It appears El Niño has officially arrived. While all that weather makes for a terrible commute, it can make some fantastic hikes! I’ve seen several reports from Cedar Creek Falls and Three Sisters Falls showing they’re flowing pretty strongly. The San Diego River has been looking like an actual river, and there’s snow up in Cuyamaca, Palomar, and Mount Laguna.
So far it looks like the upcoming week won’t be quite as exciting as last week. They’re forecasting a couple days of possible rain midweek, but otherwise mostly clear. As cool as all this weather is, please remember some basic safety precautions before you head out:
- Check the forecast: Weather conditions can change quickly, especially in the mountains. Make sure you don’t get caught unaware by an impending storm like these hikers.
- Beware of flash floods: Avoid low-lying areas like canyons, dry creek beds, desert washes, etc during rainy weather. Even if its not raining where you are, rainfall upstream can cause fast-moving flash floods. This is one of my favorite videos showing how quickly a fast-moving flow of water can appear out of nowhere.
- Beware of lightning: Luckily we don’t have thunderstorms too often in San Diego, but they do happen. Check out this guide from the National Outdoor Leadership School for a good primer on lightning safety. Spoiler alert: the only really safe place to be when there’s lightning is indoors, so check the forecast and reschedule your hike if a thunderstorm is forecast. If you get caught by surprise while out, avoid high points like peaks and ridgelines.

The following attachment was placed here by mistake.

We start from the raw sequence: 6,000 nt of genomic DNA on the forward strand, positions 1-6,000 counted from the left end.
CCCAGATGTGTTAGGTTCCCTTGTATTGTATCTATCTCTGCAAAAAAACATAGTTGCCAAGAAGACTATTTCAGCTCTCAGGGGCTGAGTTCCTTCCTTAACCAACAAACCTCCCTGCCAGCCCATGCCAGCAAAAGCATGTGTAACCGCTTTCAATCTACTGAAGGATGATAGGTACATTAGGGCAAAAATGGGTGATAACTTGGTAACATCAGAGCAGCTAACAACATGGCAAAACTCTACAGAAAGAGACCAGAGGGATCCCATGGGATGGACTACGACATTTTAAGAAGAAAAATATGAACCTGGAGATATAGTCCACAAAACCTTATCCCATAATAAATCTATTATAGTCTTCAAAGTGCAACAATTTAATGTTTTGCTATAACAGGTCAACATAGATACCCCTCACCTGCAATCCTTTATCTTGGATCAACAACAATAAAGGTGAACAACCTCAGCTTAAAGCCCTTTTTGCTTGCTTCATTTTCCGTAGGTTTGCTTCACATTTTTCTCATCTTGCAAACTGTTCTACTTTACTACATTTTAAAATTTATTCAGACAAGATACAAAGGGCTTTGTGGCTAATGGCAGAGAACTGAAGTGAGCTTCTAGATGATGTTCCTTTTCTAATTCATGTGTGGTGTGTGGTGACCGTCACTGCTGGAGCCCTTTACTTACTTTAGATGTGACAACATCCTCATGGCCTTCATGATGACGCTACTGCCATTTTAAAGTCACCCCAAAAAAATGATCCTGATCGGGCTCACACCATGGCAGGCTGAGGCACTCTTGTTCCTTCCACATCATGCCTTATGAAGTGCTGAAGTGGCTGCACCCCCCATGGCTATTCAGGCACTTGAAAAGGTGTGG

- Avoid fast-moving water: A lot of footbridges and river crossings are getting flooded out. Don’t try and cross any stretch of fast-moving water, sometimes you need to just turn around and go back.
Many trails around the county are closed during and immediately after heavy rain for safety reasons and to prevent trail erosion. Please respect these closures and give the trails a few days to dry out.
Next Sunday you can join the San Diego Natural History Museum Canyoneers as they hike Torote Canyon and Palm Bowl in Anza-Borrego. This is an intermediate 5 mile hike with elevation change up to 500 feet plus extra challenges. Hike up past smoke trees into Indian Gorge to Torote Canyon to view native elephant trees, and then climb over a ridge to the very isolated Palm Bowl to view the most western palm oasis of Mountain Palm Springs. Visit the Canyoneers web page for more information, or visit our Events Page to find even more upcoming hikes and events.
Anza Valley Outlook has a nice article predicting a great wildflower season in Anza-Borrego Desert State Park this year because of the recent rains. Peak season is typically March – May, we’ll do our best to keep you posted on conditions as the year progresses.
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Have a good week!